Chicago Staff Report
The 11-day old teachers strike ended Thursday after Chicago Public Schools and the Chicago Teacher’s Union agreed to make up five days one day after the union approved a tentative contract agreement.
“We are pleased to have reached a deal with the Chicago Teachers Union to resolve the strike, and enable our students to return to school tomorrow,” Lightfoot said in a statement. “This five-year overall agreement is historic. It provides significant benefits to our teachers, our school support staff, our families, and most importantly, to our students. The entire city will ultimately benefit.”
The agreement was a compromise after both sides arrived at an impasse Wednesday as Lori Lightfoot held firm to her position that she would not consider adding days at the end of the year to make up days that were lost during the strike.
Public support was weakening for the striking teachers as the strike that kept Chicago Public Schools closed since October 17 dragged on. There was now concern that the public is growing tired of the strike and may view the CTU as the problem rather than CPS and Lightfoot.
The five-year tentative contract includes a 16 percent raise for CPS teachers. However, the union’s bargaining team recommended that delegates approve the tentative agreement and suspending the strike if they mayor agrees to allow teachers to get some of the lost days.
On Tuesday evening, the negotiations continued at Malcolm X College on the West Side after the union’s House of Delegates held an informal meeting where no vote was taken. However, CPS canceled classes Wednesday, adding another day of frustration for Mayor Lori Lightfoot and parents who wanted to see their children back in school.
Negotiations resumed Wednesday at Malcolm X College after an informational House of Delegates meeting Tuesday night. No vote was taken at that meeting and CPS canceled classes afterwards.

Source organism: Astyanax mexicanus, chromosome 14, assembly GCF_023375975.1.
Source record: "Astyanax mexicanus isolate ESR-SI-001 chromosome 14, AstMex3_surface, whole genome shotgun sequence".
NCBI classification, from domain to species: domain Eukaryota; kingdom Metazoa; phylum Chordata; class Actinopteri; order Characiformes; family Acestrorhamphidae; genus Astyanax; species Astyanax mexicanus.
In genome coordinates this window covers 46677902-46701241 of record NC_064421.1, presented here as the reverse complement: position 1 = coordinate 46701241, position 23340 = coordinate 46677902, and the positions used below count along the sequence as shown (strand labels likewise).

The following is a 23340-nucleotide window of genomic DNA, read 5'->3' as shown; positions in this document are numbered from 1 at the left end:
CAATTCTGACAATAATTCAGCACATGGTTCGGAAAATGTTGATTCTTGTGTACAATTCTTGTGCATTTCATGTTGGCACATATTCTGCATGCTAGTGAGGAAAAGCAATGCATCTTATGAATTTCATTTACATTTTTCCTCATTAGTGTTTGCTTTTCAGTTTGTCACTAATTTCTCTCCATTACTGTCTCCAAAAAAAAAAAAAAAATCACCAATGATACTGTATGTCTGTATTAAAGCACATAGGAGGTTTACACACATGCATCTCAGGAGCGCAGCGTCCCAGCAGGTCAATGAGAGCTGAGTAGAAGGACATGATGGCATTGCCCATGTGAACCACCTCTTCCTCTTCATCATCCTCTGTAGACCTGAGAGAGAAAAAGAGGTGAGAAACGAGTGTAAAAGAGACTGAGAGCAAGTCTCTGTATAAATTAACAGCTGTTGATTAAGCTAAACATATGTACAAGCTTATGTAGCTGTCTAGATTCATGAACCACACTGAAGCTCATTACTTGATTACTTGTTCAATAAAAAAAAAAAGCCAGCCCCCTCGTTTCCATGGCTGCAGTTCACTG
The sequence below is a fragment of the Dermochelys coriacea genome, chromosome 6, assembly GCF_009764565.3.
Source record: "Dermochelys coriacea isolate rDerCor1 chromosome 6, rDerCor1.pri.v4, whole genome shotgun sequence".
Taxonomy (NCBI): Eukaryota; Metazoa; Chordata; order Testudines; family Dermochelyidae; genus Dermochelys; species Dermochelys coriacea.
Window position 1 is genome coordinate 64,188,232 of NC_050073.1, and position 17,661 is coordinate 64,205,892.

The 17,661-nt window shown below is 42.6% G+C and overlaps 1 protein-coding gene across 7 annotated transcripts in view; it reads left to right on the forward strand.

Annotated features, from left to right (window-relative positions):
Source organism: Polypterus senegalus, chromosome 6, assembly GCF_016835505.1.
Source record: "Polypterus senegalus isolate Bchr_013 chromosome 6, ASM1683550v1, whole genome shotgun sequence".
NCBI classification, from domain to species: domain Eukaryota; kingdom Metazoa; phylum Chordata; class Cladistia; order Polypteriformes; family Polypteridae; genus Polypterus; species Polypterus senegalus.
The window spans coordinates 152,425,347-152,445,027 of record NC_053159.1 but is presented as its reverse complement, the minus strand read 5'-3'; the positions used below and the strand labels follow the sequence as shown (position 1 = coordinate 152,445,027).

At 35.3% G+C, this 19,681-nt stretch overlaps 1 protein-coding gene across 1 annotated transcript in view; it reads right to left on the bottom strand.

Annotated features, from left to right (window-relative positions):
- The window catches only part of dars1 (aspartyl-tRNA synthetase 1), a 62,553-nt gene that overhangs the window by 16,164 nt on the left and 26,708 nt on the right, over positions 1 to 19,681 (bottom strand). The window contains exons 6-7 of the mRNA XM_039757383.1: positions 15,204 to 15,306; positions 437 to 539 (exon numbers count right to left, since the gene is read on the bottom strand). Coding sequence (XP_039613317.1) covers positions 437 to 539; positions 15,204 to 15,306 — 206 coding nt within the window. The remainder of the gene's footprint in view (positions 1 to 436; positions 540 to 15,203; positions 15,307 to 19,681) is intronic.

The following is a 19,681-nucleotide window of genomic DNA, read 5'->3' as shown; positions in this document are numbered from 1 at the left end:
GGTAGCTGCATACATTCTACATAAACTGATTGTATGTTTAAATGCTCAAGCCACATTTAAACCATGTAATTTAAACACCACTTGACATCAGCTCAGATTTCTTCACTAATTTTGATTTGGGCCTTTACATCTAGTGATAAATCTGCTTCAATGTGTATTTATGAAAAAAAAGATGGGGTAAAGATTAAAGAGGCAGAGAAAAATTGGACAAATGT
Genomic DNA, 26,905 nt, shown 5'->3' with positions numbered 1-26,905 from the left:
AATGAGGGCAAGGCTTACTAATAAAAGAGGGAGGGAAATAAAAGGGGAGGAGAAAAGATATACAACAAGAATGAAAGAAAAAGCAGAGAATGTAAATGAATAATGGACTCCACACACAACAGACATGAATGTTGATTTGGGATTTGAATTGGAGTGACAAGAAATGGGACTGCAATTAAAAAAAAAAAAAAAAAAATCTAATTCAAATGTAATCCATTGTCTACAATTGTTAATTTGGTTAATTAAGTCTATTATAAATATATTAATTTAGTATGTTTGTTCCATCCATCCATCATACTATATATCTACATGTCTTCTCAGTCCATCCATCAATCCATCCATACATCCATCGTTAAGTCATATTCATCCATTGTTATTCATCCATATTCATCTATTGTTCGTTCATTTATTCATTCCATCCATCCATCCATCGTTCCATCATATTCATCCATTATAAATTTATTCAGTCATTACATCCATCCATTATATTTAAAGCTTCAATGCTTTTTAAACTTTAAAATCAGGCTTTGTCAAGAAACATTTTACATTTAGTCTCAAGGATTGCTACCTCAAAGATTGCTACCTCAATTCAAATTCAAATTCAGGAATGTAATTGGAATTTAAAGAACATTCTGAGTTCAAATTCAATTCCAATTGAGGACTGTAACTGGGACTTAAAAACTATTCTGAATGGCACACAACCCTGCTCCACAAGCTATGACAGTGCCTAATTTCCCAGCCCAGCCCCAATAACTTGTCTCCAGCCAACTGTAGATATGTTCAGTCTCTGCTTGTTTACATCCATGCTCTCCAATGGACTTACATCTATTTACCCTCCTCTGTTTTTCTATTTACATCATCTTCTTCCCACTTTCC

By Wednesday afternoon, the main issue left to resolve with Lightfoot was whether the teachers would be allowed to make up missed days caused by the strike. Positive signs of a possible agreement seemed to appear as the union and CPS worked together on a plan to address those concerns. The details were tricky as CPS would have to extend the school year for teachers to get paid for missed days.
The last day of school on the CPS calendar is June 16, but that would change to June 30 if the missed days from the strike are added on the end of the year.
During negotiations, Lightfoot repeatedly said that she would not allow the striking teachers to make up for lost time. But with patience wearing thin after a long strike, questions remain whether Lightfoot would offer a compromise.
For CTU, the strike remains a long, hard-fought battle that’s testing the patience of parents and those who have stood behind teachers. Before the House of Delegates voted, CTU sent an email saying the union is “prepared to take a tentative agreement to its House of Delegates for consideration tonight if CPS and the mayor agree to make up lost school days at the end of the year.”
In that same email sent Wednesday, CTU Vice President Stacy Davis asked, “Why is the mayor taking out her anger over the strike on CPS students by reducing instructional time?”
After a protest Wednesday, crowds of union teachers blocked traffic during a rally near The 78, a proposed 62-acre urban development that will become Chicago’s 78th neighborhood, bordered by Clark, Roosevelt, 16th Street and Chicago Avenue. They marched west on Roosevelt Road and headed to the University of Illinois-Chicago campus where a rally was held.
On Tuesday, nine teachers were arrested during a sit-in at Sterling Bay headquarters on the Near West Side. CTU had a scheduled news conference at that location to draw attention to tax money the union says is diverted from schools to developers like Sterling Bay.
But those issues drew criticism from parents and other Chicagoans who began to blame the union for drawn-out negotiations and the strike. Some saw the union as being uncompromising as Lightfoot made the final of five offers since the negotiations began two months ago.
Lightfoot had accused the CTU of making the issue of an elected school board a sticking point in the negotiations. She argued that it was a political issue that had no place in the negotiations.